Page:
Fixes for FHIR – the Admin Resources

In this post I revisit the issues with the FHIR Resources described in the earlier post – A FHIR experience: models or just definitions? To summarise:

  • FHIR has no semantic inheritance, only a generic structural inheritance of Resources from abstract Resources like DomainResource, Element and so on;
  • Accordingly, the following symptoms appear in the models:
    • Resources representing closely related entity types, such as Person, Patient, Practitioner, etc contain numerous separately replicated copies of common attributes rather than re-using any common definition (this is true across the board, not just for Admin Resources);
    • There are no abstract supertypes available to use at the types of other attributes, and thus no useful type substitutability in software, other than for the generic supertypes mentioned above;
    • To compensate, FHIR uses nearly 200 ad hoc choice type definitions which do not constitute reliable semantic types (i.e. it’s unclear what the criteria for the type of a field like Observation.subject really are), or map properly to normal typed programming languages.
  • As a consequence, the FHIR Resources:
    • are brittle, in the sense that unexpected impacts are likely when changes are made to the main Resources to adjust ad hoc typing;
    • do not support classic fine-grained software re-use, due to the replication approach;
    • are likely to limit rather than improve true interoperability, as developers make local variations to models to reduce implementation difficulty.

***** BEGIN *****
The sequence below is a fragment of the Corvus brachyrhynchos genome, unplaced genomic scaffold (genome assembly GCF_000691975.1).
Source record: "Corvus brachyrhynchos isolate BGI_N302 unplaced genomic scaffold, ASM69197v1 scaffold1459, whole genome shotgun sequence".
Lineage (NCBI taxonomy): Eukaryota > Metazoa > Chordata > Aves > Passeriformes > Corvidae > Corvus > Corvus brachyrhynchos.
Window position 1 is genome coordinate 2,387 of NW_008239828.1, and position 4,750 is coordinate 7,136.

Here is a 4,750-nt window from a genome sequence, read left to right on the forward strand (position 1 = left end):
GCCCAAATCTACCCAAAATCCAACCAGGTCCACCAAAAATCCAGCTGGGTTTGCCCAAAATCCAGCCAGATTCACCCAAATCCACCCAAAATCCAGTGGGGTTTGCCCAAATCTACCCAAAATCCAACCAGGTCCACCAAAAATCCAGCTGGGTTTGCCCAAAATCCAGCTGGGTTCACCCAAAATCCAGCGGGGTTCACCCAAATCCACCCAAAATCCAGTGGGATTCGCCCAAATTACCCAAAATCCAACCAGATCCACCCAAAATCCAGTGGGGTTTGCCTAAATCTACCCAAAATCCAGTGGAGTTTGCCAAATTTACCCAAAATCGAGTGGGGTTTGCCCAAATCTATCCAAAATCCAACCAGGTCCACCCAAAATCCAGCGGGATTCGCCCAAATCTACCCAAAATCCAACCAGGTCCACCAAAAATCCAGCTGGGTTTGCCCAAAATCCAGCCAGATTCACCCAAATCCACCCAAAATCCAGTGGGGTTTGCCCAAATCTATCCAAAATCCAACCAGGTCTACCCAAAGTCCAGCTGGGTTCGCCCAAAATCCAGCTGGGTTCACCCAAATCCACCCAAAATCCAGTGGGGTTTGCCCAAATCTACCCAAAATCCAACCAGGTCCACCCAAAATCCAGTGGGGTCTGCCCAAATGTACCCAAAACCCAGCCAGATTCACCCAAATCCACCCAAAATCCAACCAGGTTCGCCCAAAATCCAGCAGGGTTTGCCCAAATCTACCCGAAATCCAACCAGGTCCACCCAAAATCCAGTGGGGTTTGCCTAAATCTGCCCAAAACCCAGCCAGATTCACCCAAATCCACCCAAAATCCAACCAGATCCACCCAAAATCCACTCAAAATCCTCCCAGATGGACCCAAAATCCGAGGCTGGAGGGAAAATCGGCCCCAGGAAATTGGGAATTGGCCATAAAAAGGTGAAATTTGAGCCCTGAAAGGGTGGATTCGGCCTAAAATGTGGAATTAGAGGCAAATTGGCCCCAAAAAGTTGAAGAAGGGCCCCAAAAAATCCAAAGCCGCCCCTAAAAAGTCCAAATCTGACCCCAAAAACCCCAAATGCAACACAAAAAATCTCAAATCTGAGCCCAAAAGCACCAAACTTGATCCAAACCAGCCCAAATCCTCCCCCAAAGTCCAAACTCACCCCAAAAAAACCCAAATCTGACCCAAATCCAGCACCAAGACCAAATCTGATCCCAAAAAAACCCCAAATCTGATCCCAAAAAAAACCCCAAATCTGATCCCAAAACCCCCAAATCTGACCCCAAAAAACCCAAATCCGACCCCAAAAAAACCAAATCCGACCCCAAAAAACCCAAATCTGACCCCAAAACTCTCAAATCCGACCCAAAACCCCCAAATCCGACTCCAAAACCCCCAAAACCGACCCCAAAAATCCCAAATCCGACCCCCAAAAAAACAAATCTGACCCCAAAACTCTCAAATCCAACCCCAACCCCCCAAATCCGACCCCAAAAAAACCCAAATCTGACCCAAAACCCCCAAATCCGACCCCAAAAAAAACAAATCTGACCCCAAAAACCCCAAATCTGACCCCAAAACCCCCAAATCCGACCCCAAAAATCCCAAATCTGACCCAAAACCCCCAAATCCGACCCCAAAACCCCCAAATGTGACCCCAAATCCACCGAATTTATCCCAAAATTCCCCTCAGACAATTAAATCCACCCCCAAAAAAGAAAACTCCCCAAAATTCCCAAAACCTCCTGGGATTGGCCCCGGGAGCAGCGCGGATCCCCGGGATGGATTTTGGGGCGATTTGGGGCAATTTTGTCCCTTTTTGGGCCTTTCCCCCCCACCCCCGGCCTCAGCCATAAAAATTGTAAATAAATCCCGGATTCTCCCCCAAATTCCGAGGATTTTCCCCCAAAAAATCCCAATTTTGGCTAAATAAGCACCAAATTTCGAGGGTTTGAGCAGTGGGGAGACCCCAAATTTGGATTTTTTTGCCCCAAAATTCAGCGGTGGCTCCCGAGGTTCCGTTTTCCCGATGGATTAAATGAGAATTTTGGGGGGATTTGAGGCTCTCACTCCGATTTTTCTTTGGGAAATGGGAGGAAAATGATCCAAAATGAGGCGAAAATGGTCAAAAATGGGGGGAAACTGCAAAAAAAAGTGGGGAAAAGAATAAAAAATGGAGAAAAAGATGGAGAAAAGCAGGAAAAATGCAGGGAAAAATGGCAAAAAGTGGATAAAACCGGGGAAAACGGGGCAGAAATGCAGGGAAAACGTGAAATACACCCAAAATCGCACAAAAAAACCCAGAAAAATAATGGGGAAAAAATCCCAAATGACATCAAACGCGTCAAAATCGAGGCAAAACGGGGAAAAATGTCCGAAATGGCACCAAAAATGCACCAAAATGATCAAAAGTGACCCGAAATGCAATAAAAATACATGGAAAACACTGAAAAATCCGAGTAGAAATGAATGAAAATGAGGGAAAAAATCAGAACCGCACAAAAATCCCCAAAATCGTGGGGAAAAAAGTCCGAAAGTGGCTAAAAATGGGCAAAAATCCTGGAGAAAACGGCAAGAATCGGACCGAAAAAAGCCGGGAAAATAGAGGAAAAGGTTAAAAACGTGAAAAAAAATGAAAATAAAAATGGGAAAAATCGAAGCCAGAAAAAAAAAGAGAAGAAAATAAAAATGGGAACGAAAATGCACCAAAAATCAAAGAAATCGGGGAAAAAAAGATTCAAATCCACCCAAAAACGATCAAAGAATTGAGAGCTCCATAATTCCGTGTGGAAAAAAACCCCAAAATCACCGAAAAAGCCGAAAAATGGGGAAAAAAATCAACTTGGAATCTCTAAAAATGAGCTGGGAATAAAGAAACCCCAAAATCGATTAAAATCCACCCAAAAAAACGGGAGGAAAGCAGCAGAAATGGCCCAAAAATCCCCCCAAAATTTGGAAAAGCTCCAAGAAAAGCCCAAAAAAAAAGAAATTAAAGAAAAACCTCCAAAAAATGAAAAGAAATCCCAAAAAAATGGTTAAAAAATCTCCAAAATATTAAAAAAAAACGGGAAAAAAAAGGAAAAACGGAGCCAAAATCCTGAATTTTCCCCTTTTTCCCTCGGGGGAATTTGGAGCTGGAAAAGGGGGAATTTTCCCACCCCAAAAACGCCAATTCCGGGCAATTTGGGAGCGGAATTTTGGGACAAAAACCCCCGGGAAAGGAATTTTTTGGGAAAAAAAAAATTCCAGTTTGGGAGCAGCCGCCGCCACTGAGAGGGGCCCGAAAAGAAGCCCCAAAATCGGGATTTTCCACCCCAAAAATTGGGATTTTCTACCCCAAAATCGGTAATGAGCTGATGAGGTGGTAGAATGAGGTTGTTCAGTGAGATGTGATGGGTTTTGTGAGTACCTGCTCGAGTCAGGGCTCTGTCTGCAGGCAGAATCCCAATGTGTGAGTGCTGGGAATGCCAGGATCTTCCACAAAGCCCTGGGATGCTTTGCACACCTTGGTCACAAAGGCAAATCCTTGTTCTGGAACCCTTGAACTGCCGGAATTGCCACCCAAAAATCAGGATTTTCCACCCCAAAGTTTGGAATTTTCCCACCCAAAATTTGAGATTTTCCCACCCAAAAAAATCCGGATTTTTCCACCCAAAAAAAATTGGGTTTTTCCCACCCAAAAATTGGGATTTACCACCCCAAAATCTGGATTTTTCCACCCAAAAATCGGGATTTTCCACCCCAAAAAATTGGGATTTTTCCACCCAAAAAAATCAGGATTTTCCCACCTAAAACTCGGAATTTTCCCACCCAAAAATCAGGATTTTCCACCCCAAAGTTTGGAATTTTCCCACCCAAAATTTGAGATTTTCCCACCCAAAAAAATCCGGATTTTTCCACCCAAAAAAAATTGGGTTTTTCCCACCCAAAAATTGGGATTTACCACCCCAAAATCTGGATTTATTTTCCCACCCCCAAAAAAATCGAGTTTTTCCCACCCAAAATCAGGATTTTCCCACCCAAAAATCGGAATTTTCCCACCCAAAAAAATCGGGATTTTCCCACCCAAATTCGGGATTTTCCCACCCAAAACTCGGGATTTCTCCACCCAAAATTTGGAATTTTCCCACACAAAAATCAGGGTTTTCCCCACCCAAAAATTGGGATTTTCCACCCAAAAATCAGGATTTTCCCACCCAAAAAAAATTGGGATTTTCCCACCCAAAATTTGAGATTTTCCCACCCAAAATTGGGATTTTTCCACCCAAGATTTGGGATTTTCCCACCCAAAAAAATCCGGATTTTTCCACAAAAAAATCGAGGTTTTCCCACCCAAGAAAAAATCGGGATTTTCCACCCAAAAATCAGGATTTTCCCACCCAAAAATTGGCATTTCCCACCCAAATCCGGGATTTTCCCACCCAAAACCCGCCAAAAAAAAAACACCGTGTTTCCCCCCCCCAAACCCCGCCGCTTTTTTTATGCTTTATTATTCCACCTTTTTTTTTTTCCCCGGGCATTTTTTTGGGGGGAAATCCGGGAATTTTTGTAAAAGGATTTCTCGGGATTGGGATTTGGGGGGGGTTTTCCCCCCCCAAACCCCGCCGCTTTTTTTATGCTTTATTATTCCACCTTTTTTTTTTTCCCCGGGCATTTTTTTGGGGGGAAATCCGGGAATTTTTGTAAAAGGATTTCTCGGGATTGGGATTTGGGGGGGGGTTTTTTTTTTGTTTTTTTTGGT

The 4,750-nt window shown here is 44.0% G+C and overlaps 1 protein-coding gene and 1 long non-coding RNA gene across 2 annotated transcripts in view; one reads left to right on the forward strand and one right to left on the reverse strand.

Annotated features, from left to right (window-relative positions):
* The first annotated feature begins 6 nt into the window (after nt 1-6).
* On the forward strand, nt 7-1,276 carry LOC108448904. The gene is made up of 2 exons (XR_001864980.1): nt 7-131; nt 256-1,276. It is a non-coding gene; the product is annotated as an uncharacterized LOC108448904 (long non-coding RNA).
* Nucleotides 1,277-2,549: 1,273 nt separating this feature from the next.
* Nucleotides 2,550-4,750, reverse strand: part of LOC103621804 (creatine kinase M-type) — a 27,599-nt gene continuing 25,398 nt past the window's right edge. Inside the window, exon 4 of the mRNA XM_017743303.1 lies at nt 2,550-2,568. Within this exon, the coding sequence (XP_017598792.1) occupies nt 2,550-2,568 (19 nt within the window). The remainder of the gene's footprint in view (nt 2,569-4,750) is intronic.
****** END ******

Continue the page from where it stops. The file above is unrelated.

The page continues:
However, there are changes that can be made that will greatly improve these characteristics, making life much easier for developers and Resource maintainers alike, and extending the life of FHIR. There would be some impact on current profiling efforts, but not a great deal, and certainly worth considering with respect to the long run, which is the next 10+ years of FHIR adoption and implementation around the world.

Some FHIR purists may take exception to the proposal below; I would urge them to consider firstly the value of standard modelling techniques properly applied, and secondly to seriously consider the challenges in maintenance, evolution, implementation and data processing of the next 10 years and just ask the simple question: can we make FHIR significantly better than it is today, reducing costs and improving interoperability for everyone?

What follows is proposed not in the expectation that it will be implemented, but as a basis for thinking about what might be possible at this stage.

(Ed. note: RelatedPerson fixed 12-09-2019 17:40 BST)

Background and Tooling

In the version of FHIR presented here, the HL7 FHIR DSTU4 resources were converted to the openEHR formalism known as Basic Meta-Model (BMM), which is published as an open specification, and then modified as described below.

BMM is an object-oriented formalism, conceptually similar to UML (minus the diagramming), with a fully formal definition. It has been in use since 2009 within the openEHR ADL Workbench, since about 2011 in HL7 CIMI, and since about 2016 in openEHR Archie (ADL2/BMM libraries and tools) and commercial tools including Marand ADL-designer and Veratech LinkEHR.

The BMM file encoding the FHIR DSTU4 and also the modified form of Resources is available within the openEHR reference-models Git repo on Github. It compiles within the ADL Workbench, which allows similar views as an IDE or modelling tool. Views of the translated model shown in this post are from this tool.

Current State of FHIR (DSTU4+) Admin Resources

To show this in pictures. Firstly, the inheritance structure of (some of) the FHIR Admin Resources: